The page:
Dahlia Festival at Old House Dahlias

The ‘September Morn’ dahlia, blooming at Old House Dahlias, glows golden from the base of the petals, and like sunrise the intense fuchsia color at the center radiates out to the blushing petal tips.

At Old House Dahlias you’ll find an incredible diversity of flowers in their 200 variety collection. Walk the display garden to find lacey prisms on the pompom dahlias, starbursts of rolled and pointed petals on the cactus types, a puff of ruffled petals on the anemone types, other variations from the orchid, stellar, waterlily, and peony types, all the way to the bold stripes on a single petaled dahlia. All blooming in sizes from miniature ball to dinner plate, in a spectacular display of colors, a few even have midnight-purple colored foliage.

Giraffe - 1940s Heirloom dahlia

‘Giraffe’ is a 1940s Heirloom dahlia with unique horizontal stripes. Photo credit: Trav Williams, Broken Banjo Photography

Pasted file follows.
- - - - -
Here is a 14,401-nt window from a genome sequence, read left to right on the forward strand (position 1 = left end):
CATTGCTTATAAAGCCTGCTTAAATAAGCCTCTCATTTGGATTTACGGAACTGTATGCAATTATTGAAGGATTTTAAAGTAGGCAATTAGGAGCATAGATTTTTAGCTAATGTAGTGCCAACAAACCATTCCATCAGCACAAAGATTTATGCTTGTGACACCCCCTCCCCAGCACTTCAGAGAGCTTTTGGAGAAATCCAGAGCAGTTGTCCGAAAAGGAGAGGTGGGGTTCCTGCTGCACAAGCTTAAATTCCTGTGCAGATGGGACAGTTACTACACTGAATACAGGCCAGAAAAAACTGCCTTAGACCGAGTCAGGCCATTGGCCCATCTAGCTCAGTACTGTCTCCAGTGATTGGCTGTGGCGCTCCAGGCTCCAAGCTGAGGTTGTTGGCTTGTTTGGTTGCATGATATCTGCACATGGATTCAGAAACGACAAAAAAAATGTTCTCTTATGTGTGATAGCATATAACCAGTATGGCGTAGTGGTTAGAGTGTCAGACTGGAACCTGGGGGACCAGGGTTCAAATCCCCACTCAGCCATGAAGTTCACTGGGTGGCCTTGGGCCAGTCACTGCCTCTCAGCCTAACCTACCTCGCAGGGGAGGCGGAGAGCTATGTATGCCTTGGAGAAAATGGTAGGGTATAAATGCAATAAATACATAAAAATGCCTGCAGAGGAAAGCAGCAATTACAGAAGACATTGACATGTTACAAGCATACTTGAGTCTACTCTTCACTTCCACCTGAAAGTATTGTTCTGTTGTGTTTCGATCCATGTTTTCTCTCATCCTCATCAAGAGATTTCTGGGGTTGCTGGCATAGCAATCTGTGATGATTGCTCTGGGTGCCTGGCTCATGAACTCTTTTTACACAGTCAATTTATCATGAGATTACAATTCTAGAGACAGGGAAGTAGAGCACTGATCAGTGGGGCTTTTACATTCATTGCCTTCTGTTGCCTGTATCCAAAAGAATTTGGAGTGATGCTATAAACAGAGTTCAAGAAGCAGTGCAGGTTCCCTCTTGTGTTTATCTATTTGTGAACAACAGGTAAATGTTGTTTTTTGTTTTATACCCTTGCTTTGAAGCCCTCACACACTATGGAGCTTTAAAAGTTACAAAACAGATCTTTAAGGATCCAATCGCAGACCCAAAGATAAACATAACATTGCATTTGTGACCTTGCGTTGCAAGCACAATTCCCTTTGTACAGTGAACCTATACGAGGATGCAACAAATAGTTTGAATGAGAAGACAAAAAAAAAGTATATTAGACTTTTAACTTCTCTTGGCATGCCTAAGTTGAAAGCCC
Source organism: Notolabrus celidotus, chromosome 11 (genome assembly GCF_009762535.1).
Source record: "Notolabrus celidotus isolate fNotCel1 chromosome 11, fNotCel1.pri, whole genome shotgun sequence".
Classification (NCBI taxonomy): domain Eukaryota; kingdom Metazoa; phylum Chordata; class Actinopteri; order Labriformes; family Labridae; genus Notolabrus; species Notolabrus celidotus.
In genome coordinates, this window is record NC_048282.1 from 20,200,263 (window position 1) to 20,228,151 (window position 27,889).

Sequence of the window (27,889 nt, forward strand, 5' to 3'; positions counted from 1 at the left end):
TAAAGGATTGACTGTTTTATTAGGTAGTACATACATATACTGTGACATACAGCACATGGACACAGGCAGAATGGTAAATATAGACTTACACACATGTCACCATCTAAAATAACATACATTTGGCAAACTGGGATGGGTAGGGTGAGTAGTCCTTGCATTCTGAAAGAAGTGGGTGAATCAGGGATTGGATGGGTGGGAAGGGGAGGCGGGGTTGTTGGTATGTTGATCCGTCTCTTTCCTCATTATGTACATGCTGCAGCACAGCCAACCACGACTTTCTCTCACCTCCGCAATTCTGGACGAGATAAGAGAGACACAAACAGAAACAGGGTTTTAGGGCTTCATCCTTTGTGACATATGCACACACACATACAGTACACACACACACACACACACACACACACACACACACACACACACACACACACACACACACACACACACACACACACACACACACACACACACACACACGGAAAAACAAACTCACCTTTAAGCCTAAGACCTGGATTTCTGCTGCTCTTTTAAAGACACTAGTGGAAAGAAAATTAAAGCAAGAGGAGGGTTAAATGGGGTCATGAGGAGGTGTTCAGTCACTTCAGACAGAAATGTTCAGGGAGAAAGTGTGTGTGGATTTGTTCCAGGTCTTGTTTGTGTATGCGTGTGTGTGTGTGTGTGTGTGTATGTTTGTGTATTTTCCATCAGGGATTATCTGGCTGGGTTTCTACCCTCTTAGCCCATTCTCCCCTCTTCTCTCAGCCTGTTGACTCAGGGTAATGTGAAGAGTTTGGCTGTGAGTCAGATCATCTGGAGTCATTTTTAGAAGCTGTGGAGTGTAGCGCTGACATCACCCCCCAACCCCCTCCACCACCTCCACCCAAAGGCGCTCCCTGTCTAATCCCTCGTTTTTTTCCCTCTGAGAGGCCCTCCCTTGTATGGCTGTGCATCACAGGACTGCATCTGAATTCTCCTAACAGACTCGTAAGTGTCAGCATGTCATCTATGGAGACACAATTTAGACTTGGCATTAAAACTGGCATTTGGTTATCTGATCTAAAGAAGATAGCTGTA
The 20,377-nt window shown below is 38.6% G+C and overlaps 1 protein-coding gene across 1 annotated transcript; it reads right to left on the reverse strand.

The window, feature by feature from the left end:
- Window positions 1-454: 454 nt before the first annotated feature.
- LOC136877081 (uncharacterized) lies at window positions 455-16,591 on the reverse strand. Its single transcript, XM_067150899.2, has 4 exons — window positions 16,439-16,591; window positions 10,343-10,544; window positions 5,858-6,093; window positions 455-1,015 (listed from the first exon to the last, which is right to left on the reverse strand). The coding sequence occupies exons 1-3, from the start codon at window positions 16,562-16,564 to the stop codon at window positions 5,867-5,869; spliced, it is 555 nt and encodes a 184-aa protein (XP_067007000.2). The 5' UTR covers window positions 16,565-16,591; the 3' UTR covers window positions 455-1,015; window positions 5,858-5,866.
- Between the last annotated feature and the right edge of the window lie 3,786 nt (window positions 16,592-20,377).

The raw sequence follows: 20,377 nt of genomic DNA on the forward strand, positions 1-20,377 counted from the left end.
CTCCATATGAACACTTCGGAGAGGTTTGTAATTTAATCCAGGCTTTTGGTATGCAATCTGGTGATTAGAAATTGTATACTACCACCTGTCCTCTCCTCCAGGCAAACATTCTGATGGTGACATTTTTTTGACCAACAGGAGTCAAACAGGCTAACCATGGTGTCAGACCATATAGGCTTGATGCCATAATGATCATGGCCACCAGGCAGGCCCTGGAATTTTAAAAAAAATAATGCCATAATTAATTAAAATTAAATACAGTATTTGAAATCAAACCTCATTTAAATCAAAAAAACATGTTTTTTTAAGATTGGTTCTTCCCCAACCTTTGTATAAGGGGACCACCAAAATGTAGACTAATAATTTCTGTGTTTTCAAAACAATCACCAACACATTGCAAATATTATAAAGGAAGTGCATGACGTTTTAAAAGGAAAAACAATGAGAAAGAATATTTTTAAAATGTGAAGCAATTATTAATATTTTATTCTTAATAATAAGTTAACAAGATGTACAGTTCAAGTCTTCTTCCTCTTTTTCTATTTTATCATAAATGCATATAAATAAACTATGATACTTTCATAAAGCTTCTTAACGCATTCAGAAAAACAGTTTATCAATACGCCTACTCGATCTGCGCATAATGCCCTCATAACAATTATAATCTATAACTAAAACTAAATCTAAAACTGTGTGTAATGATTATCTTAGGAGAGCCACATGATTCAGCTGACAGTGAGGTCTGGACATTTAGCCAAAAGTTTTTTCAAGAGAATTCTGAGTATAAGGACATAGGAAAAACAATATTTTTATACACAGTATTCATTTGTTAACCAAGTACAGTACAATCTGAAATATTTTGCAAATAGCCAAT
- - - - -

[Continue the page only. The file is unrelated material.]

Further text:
Mark Harvey started growing dahlias 10 years ago in his backyard in Portland. Just this past January he moved his farm to Tillamook where cooler temperatures and less intense sun make the dahlia blooms more richly colored. Mark uses natural methods to farm and sums up his philosophy with, “You can use pesticides on dahlias, but I would personally rather see a bug on my flower vase than have chemicals radiating a hole in my dining room table.”

Old House Dahlias sells cut flowers and tubers from their dahlias, and they also do weddings and special events. Mark is available to lead garden walks and answer questions weekly until the first frost on Saturday and Sunday from 10 am to 5pm at 11600 Hwy 101, just south of Tillamook. Or stop by for pre-cut flowers from the self-serve cooler daily by from daybreak to dusk.

The first annual Dahlia Fest will be held at Old House Dahlias the first two weekends in September, September 2nd – 4th and 10th – 11th, from 10 am to 5 pm. For more information, call 503-771-1199 or visit www.oldhousedahlias.com

Emily Vollmer
Emily Renee Vollmer has farmed, studied, and taught in the field of sustainable agriculture for the past 15 years. Her work in Tillamook County has focused on providing support for local diversified farms. She’s also a fresh-cut flower grower and floral designer, and finds delight in dancing, cooking with friends and playing in the ocean. Emily Renee lives in Nehalem and calls the Oregon Coast home.

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